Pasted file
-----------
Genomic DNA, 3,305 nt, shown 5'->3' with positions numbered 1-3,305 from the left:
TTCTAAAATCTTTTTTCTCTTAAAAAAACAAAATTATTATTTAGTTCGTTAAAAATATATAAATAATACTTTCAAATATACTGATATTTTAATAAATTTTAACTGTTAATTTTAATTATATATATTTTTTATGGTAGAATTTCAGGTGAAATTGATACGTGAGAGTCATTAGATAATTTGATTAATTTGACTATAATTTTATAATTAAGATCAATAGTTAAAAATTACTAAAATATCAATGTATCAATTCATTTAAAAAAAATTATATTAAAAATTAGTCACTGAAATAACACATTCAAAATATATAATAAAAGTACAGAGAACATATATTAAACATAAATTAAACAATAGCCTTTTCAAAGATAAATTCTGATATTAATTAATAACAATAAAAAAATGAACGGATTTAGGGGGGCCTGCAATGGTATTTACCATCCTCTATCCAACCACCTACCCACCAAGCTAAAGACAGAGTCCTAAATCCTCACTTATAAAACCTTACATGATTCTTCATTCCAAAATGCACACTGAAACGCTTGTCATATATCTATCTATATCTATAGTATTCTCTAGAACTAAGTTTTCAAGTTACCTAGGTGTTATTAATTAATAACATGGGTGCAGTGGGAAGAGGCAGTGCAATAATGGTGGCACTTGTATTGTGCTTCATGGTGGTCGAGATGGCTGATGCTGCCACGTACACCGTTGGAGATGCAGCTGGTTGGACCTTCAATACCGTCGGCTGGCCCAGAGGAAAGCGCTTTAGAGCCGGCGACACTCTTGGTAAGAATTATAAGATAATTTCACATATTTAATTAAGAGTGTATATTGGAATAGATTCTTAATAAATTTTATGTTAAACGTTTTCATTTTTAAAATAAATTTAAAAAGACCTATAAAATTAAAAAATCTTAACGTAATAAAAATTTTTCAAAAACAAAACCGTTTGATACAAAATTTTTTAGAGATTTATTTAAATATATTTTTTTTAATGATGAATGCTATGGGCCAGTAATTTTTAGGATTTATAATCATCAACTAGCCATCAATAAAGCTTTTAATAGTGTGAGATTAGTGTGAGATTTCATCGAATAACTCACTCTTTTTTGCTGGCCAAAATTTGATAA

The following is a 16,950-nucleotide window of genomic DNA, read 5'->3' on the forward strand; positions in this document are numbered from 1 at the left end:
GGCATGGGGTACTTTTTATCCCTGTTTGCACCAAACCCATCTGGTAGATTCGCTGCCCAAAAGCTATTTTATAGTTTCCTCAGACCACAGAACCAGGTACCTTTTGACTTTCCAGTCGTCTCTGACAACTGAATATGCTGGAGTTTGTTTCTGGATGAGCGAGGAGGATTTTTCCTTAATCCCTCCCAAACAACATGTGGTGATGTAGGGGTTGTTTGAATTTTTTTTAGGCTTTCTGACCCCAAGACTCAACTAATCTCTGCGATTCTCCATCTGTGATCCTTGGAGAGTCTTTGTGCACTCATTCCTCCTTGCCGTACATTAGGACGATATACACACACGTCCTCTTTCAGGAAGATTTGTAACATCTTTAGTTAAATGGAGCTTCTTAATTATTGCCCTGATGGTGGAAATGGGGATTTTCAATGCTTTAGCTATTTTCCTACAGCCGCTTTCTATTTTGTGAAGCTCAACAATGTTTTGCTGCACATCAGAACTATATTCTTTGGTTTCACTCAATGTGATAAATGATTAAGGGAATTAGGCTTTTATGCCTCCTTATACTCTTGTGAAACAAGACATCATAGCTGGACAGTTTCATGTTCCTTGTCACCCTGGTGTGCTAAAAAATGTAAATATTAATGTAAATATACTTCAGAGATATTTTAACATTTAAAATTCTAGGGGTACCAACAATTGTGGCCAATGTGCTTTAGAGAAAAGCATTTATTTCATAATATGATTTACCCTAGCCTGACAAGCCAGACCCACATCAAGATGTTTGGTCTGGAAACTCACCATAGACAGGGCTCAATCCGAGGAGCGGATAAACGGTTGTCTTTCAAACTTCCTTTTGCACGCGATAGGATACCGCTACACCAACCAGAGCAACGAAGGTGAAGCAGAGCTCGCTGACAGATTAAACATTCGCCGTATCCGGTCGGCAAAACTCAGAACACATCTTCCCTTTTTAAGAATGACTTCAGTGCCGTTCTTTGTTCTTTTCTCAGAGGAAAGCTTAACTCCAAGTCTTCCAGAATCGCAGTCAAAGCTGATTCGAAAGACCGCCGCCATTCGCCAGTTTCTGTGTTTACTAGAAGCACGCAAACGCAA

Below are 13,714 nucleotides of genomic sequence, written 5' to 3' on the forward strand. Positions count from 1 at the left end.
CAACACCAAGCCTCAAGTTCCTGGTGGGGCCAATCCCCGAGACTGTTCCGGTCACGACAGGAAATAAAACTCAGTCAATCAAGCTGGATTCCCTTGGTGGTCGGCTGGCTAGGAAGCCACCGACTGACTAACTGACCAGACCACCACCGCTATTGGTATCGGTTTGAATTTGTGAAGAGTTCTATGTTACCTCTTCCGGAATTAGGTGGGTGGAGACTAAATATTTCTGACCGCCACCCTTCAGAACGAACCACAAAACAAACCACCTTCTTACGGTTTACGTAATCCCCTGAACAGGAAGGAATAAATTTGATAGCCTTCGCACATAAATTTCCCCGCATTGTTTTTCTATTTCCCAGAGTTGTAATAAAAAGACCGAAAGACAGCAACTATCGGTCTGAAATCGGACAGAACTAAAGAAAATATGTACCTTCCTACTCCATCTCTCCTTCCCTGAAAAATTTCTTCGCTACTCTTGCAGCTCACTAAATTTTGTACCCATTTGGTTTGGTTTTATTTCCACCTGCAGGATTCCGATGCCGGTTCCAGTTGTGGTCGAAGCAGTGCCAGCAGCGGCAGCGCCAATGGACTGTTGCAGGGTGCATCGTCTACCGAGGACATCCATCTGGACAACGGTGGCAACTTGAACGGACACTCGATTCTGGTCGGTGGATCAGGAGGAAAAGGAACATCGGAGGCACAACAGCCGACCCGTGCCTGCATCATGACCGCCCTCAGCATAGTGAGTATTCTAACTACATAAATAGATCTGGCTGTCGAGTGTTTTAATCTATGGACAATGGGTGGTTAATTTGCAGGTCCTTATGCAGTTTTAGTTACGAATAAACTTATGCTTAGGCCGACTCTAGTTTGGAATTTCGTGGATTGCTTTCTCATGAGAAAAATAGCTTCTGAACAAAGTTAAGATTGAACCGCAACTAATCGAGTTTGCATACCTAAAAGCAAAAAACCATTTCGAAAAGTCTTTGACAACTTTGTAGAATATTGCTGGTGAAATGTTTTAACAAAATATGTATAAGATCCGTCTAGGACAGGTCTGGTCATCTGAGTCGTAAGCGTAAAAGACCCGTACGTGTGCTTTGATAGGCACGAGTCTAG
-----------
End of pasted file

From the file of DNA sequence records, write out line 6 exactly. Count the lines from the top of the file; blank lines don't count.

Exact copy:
CAACACCAAGCCTCAAGTTCCTGGTGGGGCCAATCCCCGAGACTGTTCCGGTCACGACAGGAAATAAAACTCAGTCAATCAAGCTGGATTCCCTTGGTGGTCGGCTGGCTAGGAAGCCACCGACTGACTAACTGACCAGACCACCACCGCTATTGGTATCGGTTTGAATTTGTGAAGAGTTCTATGTTACCTCTTCCGGAATTAGGTGGGTGGAGACTAAATATTTCTGACCGCCACCCTTCAGAACGAACCACAAAACAAACCACCTTCTTACGGTTTACGTAATCCCCTGAACAGGAAGGAATAAATTTGATAGCCTTCGCACATAAATTTCCCCGCATTGTTTTTCTATTTCCCAGAGTTGTAATAAAAAGACCGAAAGACAGCAACTATCGGTCTGAAATCGGACAGAACTAAAGAAAATATGTACCTTCCTACTCCATCTCTCCTTCCCTGAAAAATTTCTTCGCTACTCTTGCAGCTCACTAAATTTTGTACCCATTTGGTTTGGTTTTATTTCCACCTGCAGGATTCCGATGCCGGTTCCAGTTGTGGTCGAAGCAGTGCCAGCAGCGGCAGCGCCAATGGACTGTTGCAGGGTGCATCGTCTACCGAGGACATCCATCTGGACAACGGTGGCAACTTGAACGGACACTCGATTCTGGTCGGTGGATCAGGAGGAAAAGGAACATCGGAGGCACAACAGCCGACCCGTGCCTGCATCATGACCGCCCTCAGCATAGTGAGTATTCTAACTACATAAATAGATCTGGCTGTCGAGTGTTTTAATCTATGGACAATGGGTGGTTAATTTGCAGGTCCTTATGCAGTTTTAGTTACGAATAAACTTATGCTTAGGCCGACTCTAGTTTGGAATTTCGTGGATTGCTTTCTCATGAGAAAAATAGCTTCTGAACAAAGTTAAGATTGAACCGCAACTAATCGAGTTTGCATACCTAAAAGCAAAAAACCATTTCGAAAAGTCTTTGACAACTTTGTAGAATATTGCTGGTGAAATGTTTTAACAAAATATGTATAAGATCCGTCTAGGACAGGTCTGGTCATCTGAGTCGTAAGCGTAAAAGACCCGTACGTGTGCTTTGATAGGCACGAGTCTAG